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Al-Shabab Gunmen Attack UN Compound in Mogadishu


Security agents stand near the scene of a suicide bomb attack outside the United Nations compound in Somalia's capital Mogadishu, June 19, 2013.

Security agents stand near the scene of a suicide bomb attack outside the United Nations compound in Somalia's capital Mogadishu, June 19, 2013.

At least 15 people have been killed, including four foreigners, in a suicide and gun attack by Somali militant group al-Shabab on a U.N. compound in the Somali capital, Mogadishu. Witnesses say security guards and gunmen exchanged fire for hours before government fighters regained full control of the compound after the attack.

Wednesday's bombing and gun attack on the offices of the U.N. Development Program targeted humanitarian workers going about their daily routine in the compound.

Somali Interior Minister Abdikarim Hussein Guled says 15 people were killed, among them eight U.N. staffers, including four Somalis, three South Africans, and a Kenyan woman.

“The exact figures of the people killed in the attack we have now is four foreigners and four Somalis who were mostly working on matters related to security issues, and seven terrorists who carried out the attack. The rest were rescued by Somali forces,” he said.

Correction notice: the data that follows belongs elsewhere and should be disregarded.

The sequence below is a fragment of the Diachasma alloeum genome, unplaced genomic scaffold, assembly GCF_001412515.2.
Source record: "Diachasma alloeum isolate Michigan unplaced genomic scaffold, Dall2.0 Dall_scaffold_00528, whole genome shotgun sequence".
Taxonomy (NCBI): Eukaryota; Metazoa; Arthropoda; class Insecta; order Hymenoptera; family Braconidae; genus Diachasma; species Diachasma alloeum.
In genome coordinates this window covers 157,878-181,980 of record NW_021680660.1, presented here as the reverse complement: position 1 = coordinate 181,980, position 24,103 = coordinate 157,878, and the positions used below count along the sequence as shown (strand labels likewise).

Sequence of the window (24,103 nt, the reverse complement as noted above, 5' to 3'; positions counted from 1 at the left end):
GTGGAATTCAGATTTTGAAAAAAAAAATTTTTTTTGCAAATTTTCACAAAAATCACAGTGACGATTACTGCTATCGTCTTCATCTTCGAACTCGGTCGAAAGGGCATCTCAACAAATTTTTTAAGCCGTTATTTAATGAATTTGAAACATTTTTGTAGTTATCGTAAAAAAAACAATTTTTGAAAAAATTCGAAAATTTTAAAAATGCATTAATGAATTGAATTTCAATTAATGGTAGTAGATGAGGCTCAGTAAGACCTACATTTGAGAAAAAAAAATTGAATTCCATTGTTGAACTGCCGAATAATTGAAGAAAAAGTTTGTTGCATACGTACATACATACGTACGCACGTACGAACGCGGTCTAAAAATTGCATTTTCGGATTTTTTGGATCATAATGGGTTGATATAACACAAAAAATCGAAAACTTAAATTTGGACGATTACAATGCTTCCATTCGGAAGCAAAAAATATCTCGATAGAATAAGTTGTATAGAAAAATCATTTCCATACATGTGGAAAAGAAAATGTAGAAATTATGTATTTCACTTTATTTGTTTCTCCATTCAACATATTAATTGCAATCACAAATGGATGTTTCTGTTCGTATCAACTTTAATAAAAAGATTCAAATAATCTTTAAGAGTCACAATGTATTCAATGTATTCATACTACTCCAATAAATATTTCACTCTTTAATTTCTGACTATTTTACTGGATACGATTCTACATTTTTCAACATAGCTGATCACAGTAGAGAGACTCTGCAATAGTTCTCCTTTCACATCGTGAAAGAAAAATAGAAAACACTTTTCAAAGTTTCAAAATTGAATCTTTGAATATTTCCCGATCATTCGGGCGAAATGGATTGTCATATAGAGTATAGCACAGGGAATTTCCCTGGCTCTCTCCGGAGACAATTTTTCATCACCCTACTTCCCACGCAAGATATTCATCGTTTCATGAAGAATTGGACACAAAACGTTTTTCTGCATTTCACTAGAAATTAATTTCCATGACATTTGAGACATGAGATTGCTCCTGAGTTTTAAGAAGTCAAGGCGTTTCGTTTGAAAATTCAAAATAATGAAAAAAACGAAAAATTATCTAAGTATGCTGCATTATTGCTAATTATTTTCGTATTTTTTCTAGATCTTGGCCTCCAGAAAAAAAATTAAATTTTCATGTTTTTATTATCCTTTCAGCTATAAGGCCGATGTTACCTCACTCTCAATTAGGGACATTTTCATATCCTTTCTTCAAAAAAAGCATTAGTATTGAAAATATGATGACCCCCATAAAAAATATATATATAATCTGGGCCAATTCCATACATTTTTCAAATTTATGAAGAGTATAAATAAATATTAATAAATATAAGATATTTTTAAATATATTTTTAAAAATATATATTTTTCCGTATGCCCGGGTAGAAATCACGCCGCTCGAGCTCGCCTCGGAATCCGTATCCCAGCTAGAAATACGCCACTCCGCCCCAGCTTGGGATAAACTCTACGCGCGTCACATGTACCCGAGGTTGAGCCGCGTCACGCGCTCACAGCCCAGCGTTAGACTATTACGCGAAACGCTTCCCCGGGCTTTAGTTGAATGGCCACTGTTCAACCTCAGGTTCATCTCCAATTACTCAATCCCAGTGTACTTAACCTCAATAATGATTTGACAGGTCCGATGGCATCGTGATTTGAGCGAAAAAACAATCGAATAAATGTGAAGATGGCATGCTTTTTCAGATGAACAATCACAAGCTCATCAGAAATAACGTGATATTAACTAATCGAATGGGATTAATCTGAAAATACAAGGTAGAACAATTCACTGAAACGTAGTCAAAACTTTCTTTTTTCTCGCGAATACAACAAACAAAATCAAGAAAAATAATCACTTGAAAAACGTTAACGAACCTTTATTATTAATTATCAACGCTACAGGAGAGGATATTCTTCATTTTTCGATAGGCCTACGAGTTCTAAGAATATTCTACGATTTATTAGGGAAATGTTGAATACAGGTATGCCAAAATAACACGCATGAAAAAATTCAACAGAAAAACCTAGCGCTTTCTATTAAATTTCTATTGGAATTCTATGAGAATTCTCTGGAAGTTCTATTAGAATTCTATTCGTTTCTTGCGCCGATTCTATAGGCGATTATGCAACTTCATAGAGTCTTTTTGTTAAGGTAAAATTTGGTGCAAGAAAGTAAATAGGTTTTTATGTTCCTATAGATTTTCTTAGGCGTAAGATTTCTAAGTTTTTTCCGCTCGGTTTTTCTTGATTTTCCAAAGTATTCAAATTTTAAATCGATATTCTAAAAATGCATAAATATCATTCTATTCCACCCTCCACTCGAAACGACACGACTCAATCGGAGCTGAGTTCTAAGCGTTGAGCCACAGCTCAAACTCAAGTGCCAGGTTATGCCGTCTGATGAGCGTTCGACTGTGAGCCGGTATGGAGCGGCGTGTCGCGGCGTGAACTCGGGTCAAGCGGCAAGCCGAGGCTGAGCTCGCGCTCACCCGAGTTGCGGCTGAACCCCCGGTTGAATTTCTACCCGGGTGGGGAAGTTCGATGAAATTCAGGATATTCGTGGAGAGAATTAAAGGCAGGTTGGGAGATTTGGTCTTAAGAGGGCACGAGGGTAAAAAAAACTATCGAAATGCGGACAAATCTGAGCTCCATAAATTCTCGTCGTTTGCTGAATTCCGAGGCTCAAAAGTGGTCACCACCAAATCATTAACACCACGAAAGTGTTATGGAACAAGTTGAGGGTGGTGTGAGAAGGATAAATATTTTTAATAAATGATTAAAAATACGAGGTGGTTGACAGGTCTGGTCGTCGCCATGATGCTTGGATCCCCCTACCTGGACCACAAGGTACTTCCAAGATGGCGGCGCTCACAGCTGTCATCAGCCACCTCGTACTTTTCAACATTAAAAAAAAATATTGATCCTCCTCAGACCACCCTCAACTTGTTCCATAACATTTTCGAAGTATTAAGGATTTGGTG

One witness who was 200 meters away from the scene said the attackers first hit the compound with explosives.

He says he heard five explosions, later followed by sporadic gunfire in and around the U.N. compound.

“A car full of explosives hit the gate of the UN compound, and then I saw three to four armed men dressed in military fatigues shooting and then it was followed by exchange of fire between the U.N. guards and the attackers,” he said.

In a statement, the U.N. Special Representative of the Secretary-General for Somalia, Nicholas Kay, condemned Wednesday’s attack.

He said the attack was an act of terrorism and a desperate attempt to knock Somalia off its path of recovery and peace building.

The U.N. provides humanitarian assistance to millions of hungry Somalis in the country. It is also helping the Somali government in building national institutions.

Over the years, al-Shabab has viewed whoever provides assistance to the Somali government as an enemy.

In recent months the group has resorted to carrying out sporadic attacks on government facilities, after African Union and Somali forces pushed the group out of its strongholds across southern Somalia.

In April more than 30 people were killed when al-Shabab fighters stormed the Supreme Court complex in Mogadishu.



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